And they both have the same disjointed writing style.
John Dean used to be a presence on this blog. I was always chary of him and kept him at arm's length.
So did most other blogs. Somehow, that poor schlub has always managed to leave a lot of people on both the right and the left questioning his motives. He makes people suspicious wherever he goes. Although he contributed to The Daily Kos under the Raushauser name, the Moulitsian moderators eventually tired of him and banned him from the site.
After the Weiner affair wound down, a small group of (mostly) Breitbart-friendly bloggers kept talking and talking (and talking!
) about it. In truth, there was good reason for discussion. Mysteries remained.
The main enigma concerned the tale of "Betty and Veronica," the two allegedly underaged twitter-pals of Congressman Weiner. (As some of you will recall, the Republicans were desperate to get Weiner on a trumped-up pedo beef.) The whole thing would have been very shocking if the girls actually existed -- but they did not.
The B-and-V sideshow was a deception operation directed first at Weiner and then at Tommy Christopher of Mediaite. It's a long story. I really don't want to get into the details right now, especially since I've forgotten
many of those details. Suffice it to say that we're not talking about a mere email/Twitter hoax; Christopher was also subjected to a rather elaborate vocal imposture over the phone. Very disturbing stuff.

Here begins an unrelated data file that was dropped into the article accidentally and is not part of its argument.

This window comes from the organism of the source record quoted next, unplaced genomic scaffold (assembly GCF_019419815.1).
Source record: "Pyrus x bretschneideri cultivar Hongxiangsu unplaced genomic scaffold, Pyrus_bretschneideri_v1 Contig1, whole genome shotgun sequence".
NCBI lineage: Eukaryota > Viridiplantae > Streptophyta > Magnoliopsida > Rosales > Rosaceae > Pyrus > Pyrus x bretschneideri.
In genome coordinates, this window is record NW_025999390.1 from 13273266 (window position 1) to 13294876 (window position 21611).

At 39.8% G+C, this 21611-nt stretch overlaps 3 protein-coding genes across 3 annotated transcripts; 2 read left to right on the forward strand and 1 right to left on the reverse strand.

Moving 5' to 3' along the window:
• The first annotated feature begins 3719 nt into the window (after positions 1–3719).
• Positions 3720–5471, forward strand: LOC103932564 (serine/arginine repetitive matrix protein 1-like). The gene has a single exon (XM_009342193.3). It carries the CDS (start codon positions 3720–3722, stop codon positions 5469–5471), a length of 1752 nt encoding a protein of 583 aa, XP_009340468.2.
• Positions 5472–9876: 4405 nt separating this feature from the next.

Long after the rest of the world shifted attention away from Weiner, Breitbart's buds continued to "investigate" the B-and-V hoax. Their effort to identify the imposters reminded me of O.J.'s search for the real killer or Nixon's attempt to get to the bottom of Watergate.
This pseudo-investigation quickly devolved into something else. I'm not sure that I know the right word for what that "something" was. Is. Whatever it was and is, it's something
Let's put it this way: At some point, Neal -- who views himself as a cyber-sleuth par excellence, and who brags about his pals in the Justice Department -- began to interact with Breitbart and his allies. This "dialogue" soon devolved into a wild melange of weird accusations and counter-accusations, involving hacking and sock-puppetry and online impersonations and god-only-knows-what.
As I wrote on an earlier occasion
I could send you links to their various microblogs -- but why bother? Right, left, and in-between, what we are dealing with here is a bunch of paranoid drama queens, endlessly bitching about who tweeted what to whom under their numerous fake identities. JD participated in those covert wars using various disguises, most of which were pretty easy to see through.
Neal (a.k.a. John Dean) assured me that the FBI was going to indict Breitbart any day now
. Meanwhile, Breitbart's cronies were saying the exact same crap
It was all nonsense. I'm sure that the FBI never gave even half a damn about any of the participants in this dubious cyber-battle.
Neal was tweet-tweaking the nose of Andy Breitbart right up until the moment AB collapsed on a sidewalk in Brentwood. Perhaps Neal now considers himself the man who tweeted Breitbart to death. Perhaps that is how cyber-duels will be fought in the future: iPhones at twenty paces. Smile when you tweet that.
Moral of the story? Dunno if there is one, beyond the obvious: If you tweet, you're a twit.
And now, if you'll excuse me, I'm going to look up that wonderful YouTube video of Anna Netrebko singing at the Proms
. God, she's gorgeous.